Hmm…Why do you ask?

Salespeople love to talk.  Its a common theme at QuotaCrush.  I’ve recently done two posts on it: Never Vomit on your Customers, and Two Ears, One Mouth.   Expanding on this topic…salespeople need to make sure that whenever they answer questions in a sales pitch, that they need to understand why the question was asked.

The natural tendency when someone asks you a question is to give an immediate answer to that question.  However, unless you understand the motivation behind the question, the chance is that you will answer the question with information that is not relavant or with information that will not move the deal closer to the sale.  And, you will have lost a perfect opportunity to learn more about the customer.

I am NOT proposing that you provide untruths or NOT answer their question.  You need to properly answer the question, but you need to make sure that you understand the motivation behind any question before you attempt to answer it.  This is critical in understanding how you can make the sale.  Every question that is asked of you is an opportunity for you to get the information that you need to actually make the close.

For example, if you are asked, “Does your SaaS system allow me to backup my data manually to my own servers?”  The inclination will be to instantly provide an answer with the Yes or No and then a description of how it works or how you overcome this.  For this example, it doesn’t matter whether the answer is yes or no.  The customer has given you a perfect opportunity to learn more.  What your next question should be is, “Why is that important to you?”  The reasons could be several.  And each has its own lesson on how you can get the sale:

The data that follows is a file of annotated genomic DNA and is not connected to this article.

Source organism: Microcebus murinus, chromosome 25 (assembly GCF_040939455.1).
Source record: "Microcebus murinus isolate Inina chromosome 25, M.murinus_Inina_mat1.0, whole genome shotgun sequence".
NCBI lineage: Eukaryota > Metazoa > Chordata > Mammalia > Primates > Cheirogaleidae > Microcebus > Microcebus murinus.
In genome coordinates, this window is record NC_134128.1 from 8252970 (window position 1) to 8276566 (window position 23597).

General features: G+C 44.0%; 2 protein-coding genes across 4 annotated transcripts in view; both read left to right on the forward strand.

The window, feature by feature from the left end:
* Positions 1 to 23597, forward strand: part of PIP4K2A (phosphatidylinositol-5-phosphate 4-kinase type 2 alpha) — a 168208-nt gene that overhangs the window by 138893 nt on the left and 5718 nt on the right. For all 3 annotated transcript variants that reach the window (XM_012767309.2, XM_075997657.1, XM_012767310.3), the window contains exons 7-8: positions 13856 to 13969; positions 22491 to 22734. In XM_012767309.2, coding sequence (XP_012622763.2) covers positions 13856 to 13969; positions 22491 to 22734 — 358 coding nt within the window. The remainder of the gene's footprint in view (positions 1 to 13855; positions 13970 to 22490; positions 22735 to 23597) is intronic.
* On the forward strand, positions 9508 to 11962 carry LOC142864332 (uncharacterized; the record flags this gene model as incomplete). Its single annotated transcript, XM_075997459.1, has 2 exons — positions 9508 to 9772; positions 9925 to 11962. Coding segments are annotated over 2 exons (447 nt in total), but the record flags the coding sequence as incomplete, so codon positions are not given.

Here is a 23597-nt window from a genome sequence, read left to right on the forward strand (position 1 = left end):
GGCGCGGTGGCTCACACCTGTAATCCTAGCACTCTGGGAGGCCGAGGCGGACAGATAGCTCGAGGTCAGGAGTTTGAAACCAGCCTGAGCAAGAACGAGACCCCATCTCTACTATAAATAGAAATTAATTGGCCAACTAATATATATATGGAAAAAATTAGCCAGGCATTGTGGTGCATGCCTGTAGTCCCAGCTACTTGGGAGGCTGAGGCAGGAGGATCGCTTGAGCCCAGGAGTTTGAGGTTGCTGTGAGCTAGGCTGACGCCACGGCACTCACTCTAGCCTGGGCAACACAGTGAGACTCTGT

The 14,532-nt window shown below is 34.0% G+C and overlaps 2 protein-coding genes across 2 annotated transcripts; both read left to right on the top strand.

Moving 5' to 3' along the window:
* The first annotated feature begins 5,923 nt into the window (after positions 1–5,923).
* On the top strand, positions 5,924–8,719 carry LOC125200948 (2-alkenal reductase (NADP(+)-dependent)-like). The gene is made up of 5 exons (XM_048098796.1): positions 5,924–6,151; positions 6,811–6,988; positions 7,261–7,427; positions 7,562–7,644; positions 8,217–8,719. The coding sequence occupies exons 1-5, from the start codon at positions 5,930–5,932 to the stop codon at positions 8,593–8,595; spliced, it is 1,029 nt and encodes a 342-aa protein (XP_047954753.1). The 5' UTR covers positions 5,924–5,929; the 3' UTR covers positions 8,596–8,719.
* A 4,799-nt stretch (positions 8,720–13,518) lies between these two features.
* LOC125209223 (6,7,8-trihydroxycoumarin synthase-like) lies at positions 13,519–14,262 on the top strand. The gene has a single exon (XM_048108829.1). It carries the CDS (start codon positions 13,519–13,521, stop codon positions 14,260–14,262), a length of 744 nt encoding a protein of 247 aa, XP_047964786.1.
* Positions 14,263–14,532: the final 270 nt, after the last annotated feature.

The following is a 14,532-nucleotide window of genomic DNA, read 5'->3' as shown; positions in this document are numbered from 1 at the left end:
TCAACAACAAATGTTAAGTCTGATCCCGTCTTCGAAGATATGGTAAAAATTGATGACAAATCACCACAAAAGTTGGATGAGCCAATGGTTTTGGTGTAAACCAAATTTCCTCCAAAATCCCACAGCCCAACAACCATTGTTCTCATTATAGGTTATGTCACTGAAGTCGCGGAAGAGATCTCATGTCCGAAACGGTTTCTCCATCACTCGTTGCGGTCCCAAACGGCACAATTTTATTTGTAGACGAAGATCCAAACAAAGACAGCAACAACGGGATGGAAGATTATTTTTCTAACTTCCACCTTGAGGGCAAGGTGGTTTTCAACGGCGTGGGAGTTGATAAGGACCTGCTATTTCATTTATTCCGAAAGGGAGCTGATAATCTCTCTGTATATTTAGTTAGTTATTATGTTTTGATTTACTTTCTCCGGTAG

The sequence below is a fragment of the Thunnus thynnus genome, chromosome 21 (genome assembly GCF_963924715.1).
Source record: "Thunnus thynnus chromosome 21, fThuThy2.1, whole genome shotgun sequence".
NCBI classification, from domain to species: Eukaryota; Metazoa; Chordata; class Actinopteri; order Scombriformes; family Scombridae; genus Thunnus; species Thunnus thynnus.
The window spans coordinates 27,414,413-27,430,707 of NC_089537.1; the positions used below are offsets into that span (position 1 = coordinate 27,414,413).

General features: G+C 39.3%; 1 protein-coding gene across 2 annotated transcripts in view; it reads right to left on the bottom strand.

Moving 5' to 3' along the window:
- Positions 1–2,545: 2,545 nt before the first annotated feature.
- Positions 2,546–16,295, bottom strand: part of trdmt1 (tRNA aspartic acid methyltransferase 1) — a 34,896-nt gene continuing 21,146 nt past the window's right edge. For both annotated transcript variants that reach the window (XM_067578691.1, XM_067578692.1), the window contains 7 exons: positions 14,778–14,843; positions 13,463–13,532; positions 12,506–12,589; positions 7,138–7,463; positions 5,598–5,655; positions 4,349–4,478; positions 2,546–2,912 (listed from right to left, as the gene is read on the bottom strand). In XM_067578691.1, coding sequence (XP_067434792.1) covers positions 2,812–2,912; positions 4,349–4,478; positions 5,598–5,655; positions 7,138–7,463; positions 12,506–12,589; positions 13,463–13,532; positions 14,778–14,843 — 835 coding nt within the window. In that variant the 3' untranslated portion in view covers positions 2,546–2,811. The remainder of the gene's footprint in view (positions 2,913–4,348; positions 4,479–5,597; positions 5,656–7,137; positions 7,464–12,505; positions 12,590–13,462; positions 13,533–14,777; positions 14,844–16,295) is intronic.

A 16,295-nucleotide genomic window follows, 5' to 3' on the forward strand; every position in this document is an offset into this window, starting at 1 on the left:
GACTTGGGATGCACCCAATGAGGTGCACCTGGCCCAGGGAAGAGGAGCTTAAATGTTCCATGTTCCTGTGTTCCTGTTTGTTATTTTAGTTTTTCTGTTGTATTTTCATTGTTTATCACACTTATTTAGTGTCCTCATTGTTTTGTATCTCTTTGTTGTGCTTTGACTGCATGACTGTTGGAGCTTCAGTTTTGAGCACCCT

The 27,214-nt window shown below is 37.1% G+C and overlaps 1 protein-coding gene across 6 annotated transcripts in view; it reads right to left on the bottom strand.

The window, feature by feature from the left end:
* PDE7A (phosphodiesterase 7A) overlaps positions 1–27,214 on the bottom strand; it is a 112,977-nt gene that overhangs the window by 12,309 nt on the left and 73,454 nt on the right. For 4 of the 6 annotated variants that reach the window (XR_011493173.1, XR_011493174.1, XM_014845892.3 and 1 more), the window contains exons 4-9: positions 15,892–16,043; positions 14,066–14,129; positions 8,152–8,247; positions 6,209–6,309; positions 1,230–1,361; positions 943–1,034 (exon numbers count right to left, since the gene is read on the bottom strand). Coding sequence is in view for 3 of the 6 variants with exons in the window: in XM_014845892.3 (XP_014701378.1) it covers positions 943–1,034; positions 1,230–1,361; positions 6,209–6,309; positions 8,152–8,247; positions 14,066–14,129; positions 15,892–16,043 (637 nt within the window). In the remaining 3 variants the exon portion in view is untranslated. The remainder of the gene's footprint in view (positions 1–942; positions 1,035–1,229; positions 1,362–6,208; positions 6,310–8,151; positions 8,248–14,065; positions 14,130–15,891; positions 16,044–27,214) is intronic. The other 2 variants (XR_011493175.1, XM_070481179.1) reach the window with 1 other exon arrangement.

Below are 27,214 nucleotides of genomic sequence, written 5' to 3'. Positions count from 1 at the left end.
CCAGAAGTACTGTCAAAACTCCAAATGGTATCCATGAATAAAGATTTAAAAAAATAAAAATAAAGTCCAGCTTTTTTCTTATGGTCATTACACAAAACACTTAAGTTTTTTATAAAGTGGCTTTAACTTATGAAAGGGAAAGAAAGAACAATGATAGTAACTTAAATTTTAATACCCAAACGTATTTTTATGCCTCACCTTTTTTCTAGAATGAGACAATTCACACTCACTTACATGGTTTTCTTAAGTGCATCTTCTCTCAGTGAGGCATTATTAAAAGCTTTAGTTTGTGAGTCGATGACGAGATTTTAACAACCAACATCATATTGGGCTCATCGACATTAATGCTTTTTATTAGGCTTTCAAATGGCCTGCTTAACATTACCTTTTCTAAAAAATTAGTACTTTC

• CIO wont allow any system in without it.     You’ve learn that you need to sell the CIO to get the close
  • SaaS systems with remote back-up have to go thru IT budget instead of mine because I have to have IT sign-off.  You’ve learned how products get paid for, and how to design your proposal so that the sale can go thru easier.
  • They had a major data-loss last-year.  The shareholders are very sensitive and they need extra re-assurances before they will sign onto an SaaS service.
  • Company has major requirements for reporting and wants to do if off back-ups of data.    You learn of an opportunity to up-sell them reporting services or data transfer services,  In this case, a question about back-up was actually a question about data export – which you learned by not immediately answering the question and diving in.

Outside these examples, there may be hundreds of reasons why they are asking about remote backup.  Take the opportunity to understand WHY they ask the question to help build an answer to the question that will solve their problem. 

Never answer any question until you understand why it is asked.

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